Drafting Breakthroughs

To anyone who read any draft of the play of mine up to this point, thanks but–forget it. Erase it from your memory or computer hard disk, I’ve got something new coming.

I do worry about my distorted perspective on my work. It seems dangerous, like driving blindfolded. Having such a close emotional attachment to a new scene, idea, or draft, how am I supposed to make intelligent decisions on moving forward? I’m so enamored with a piece today but I’ll disown it in six months.

But moving forward is such an exhilarating feeling: having a breakthrough in thought. Where you’ve found some missing piece that makes all of what you’re working on make more sense, everything starts to fall into place.

John Cleese describes this in a great talk on creative work. It’s not quick, so here’s a messy transcript that you may skip around at your leisure. I’m addicted to great talks on creativity. I’d love to talk to you about it all day. You, me, Julia Cameron, Elizabeth Gilbert, John Cleese, and Eric Maisel should all get together and have dinner sometime and just talk creativity. Cleese explains that the sort of thing we’d describe as a breakthrough usually comes about through unconscious work, at least partially.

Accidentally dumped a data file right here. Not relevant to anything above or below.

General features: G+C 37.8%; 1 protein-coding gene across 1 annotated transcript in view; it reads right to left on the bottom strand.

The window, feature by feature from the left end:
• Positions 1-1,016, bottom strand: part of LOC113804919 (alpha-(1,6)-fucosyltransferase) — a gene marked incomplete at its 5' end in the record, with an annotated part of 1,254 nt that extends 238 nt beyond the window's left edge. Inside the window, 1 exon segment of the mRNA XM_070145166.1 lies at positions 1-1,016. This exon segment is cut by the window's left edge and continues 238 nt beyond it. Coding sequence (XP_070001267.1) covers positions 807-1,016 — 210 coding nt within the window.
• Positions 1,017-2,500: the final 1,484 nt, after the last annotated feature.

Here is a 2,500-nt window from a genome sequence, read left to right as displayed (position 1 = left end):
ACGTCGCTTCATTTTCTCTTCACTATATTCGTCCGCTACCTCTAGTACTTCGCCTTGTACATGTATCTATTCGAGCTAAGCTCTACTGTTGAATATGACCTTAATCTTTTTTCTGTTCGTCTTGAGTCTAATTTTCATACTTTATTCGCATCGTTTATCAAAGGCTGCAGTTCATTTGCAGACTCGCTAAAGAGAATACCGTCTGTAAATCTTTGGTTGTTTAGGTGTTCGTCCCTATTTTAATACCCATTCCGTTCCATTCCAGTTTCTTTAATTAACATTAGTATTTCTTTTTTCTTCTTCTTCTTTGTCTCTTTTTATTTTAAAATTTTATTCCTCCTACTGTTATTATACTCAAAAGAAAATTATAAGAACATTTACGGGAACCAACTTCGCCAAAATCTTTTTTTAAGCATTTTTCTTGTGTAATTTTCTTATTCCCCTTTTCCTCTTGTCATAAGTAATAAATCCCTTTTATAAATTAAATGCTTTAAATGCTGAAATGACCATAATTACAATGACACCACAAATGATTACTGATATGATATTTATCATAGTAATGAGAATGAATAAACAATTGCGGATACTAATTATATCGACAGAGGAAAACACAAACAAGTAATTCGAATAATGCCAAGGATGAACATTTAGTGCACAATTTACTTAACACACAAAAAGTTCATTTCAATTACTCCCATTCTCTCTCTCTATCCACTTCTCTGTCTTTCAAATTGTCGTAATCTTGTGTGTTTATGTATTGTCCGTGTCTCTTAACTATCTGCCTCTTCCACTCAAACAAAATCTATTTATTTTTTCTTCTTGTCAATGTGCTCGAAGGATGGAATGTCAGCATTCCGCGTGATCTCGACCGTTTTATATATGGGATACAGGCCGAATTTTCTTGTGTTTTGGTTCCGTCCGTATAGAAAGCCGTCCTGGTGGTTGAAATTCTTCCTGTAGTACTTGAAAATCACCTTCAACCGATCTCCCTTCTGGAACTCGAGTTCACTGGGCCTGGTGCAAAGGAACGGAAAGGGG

You’ll daydream, of course, but you just keep bringing your mind back, just like with meditation. Because, and this is the extraordinary thing about creativity, if you just keep your mind resting against the subject in a friendly but persistent way, sooner or later you will get a reward from your unconscious, probably in the shower later. Or at breakfast the next morning, but suddenly you are rewarded, out of the blue a new thought mysteriously appears.

I like the idea of building trust, of working with your unconscious mind on creating these things. Norman Mailer had a kind of discipline with his routine that I really envy, and I intend to build. It comes back to trust:

Over the years, I’ve found one rule. It is the only one I give on those occasions when I talk about writing. A simple rule. If you tell yourself you are going to be at your desk tomorrow, you are by that declaration asking your unconscious to prepare the material. You are, in effect, contracting to pick up such valuables at a given time. Count on me, you are saying to a few forces below: I will be there to write.

That trust is something I’m still working on building. I do love to work hard, I swear. But in most sectors of my life I’ve been stubbornly undisciplined. I’ve been fighting against that again here.

But sometimes I take short strides from long focus and I get rewarded. I want to celebrate with fireworks or champagne or something explosive like that. I’d love to have some souvenir, like a real light bulb that appeared over my head. That might be a cute commemorative self-nurturing thing to do, if I were of that kind of personality. A labeled lightbulb to correspond to each hard-fought epiphany.

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